There’s nothing like getting the keys to your first car! For most of us, it’s a huge sign of maturity as well as our ticket to freedom.
Unfortunately, schools don’t often teach teens about the cost of driving. Sure, we know that cars can be expensive to buy and maintain, which is why many of us drive beat-up jalopies until the wheels fall off—then we just put the wheels back on and keep on going. But there’s another expense: car insurance.
I have a degree in insurance and have worked in the industry for over 15 years, but even I have to work at getting good coverage at a good rate. Just this week, I re-quoted our policy and was surprised by the cost differences and the changes introduced by self-service online systems. I can only imagine how hard it is for teens (and even adults!) who haven’t been schooled in insurance. It’s enough to make you throw your hands up and say, “Forget it!”
But we can’t do that. Getting the car keys is only a sign of maturity because it carries responsibility. We have to take care of ourselves and others on the road, as well as the car we’re driving. Whether we like it or not, car insurance is the best way to protect our car and our cash.
So whether you’re new to the road or an experienced driver, here are my best tips to help you save money on your car insurance while getting the coverage you need
Save Up Front
1. Buy It – Car insurance is legally required if you own a vehicle. There are strict penalties for driving uninsured, so be sure to buy insurance!
If you’re looking to buy a car, then call around or go online for quotes first. Insurance prices are based on a lot of factors, including the value of the car, the security and safety features, and the type of car (whether it’s a sports car that you’re likely to drive fast or a station wagon to haul your drum set around). If you have a monthly budget, make sure you can afford the car payment, the insurance, and maintenance fees combined.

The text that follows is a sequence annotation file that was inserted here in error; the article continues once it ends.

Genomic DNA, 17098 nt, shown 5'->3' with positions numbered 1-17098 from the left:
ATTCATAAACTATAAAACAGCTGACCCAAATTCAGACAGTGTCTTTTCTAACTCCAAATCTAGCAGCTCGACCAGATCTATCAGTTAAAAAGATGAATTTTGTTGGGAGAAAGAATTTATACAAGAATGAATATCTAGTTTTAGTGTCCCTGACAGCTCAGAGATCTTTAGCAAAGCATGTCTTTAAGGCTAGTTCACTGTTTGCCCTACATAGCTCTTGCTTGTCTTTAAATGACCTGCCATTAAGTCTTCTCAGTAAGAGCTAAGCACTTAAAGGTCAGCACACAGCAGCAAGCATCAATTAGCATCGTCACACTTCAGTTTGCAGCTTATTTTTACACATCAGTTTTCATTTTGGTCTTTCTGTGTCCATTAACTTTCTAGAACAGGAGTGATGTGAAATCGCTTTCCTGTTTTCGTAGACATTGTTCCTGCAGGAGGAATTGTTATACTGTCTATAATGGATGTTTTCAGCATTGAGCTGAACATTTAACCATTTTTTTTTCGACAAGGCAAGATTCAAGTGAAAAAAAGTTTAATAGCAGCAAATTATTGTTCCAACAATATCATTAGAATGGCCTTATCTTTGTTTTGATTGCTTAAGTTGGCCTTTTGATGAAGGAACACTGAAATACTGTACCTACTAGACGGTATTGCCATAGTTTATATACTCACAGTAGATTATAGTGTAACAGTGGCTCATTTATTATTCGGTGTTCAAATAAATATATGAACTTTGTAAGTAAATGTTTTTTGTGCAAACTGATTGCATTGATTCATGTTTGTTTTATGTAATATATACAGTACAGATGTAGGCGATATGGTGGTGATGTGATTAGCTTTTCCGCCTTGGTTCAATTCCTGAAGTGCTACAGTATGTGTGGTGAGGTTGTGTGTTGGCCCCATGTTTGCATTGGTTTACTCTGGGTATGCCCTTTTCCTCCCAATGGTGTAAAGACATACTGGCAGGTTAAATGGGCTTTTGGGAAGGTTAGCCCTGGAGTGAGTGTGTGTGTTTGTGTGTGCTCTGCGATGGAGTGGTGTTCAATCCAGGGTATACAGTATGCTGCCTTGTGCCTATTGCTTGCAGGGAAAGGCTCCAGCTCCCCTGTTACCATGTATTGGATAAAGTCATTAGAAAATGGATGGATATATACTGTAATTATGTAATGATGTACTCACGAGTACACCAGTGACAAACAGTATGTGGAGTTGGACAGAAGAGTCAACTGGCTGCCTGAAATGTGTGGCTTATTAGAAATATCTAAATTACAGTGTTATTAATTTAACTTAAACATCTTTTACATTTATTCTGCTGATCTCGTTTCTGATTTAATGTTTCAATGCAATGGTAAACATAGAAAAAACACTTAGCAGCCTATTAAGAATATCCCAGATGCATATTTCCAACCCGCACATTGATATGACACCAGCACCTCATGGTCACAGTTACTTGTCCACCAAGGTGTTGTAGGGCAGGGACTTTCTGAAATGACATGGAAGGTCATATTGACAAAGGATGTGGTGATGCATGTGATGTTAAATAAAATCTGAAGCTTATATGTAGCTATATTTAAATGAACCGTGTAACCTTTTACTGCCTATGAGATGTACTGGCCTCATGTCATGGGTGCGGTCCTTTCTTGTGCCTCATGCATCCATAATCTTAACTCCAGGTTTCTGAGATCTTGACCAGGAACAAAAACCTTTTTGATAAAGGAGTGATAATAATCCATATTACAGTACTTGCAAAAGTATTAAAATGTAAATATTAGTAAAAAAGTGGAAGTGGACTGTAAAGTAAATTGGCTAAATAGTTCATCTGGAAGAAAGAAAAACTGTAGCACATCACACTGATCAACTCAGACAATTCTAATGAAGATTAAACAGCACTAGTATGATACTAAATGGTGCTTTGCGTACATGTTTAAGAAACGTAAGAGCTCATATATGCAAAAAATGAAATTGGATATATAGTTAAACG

2. Combine Forces – Companies usually offer multi-policy discounts, so if you need renters or homeowners insurance, have the company quote both policies.
Also, take advantage of discounts that are available to you through special memberships. For instance, AAA and credit unions often obtain discounted rates for certain insurance companies, but you have to be a member to qualify.
3. Talk with an Agent – Agents are educated and licensed to sell insurance in your state, so they know the laws that affect you. While they actually represent the insurance companies—not you—they do have a “fiduciary responsibility” to sell you only the coverages you need, want, and can afford.
Today, you can buy insurance online by answering a few questions. However, you won’t know if you’re getting the best prices and options or if you’re missing important coverages. If you do shop around online and find a quote you like, call the company to speak with an agent. Your insurance policy is a legal contract, so be sure you understand it before you make a payment or sign on the dotted line. (If you have any questions or concerns, contact your state’s department of insurance.)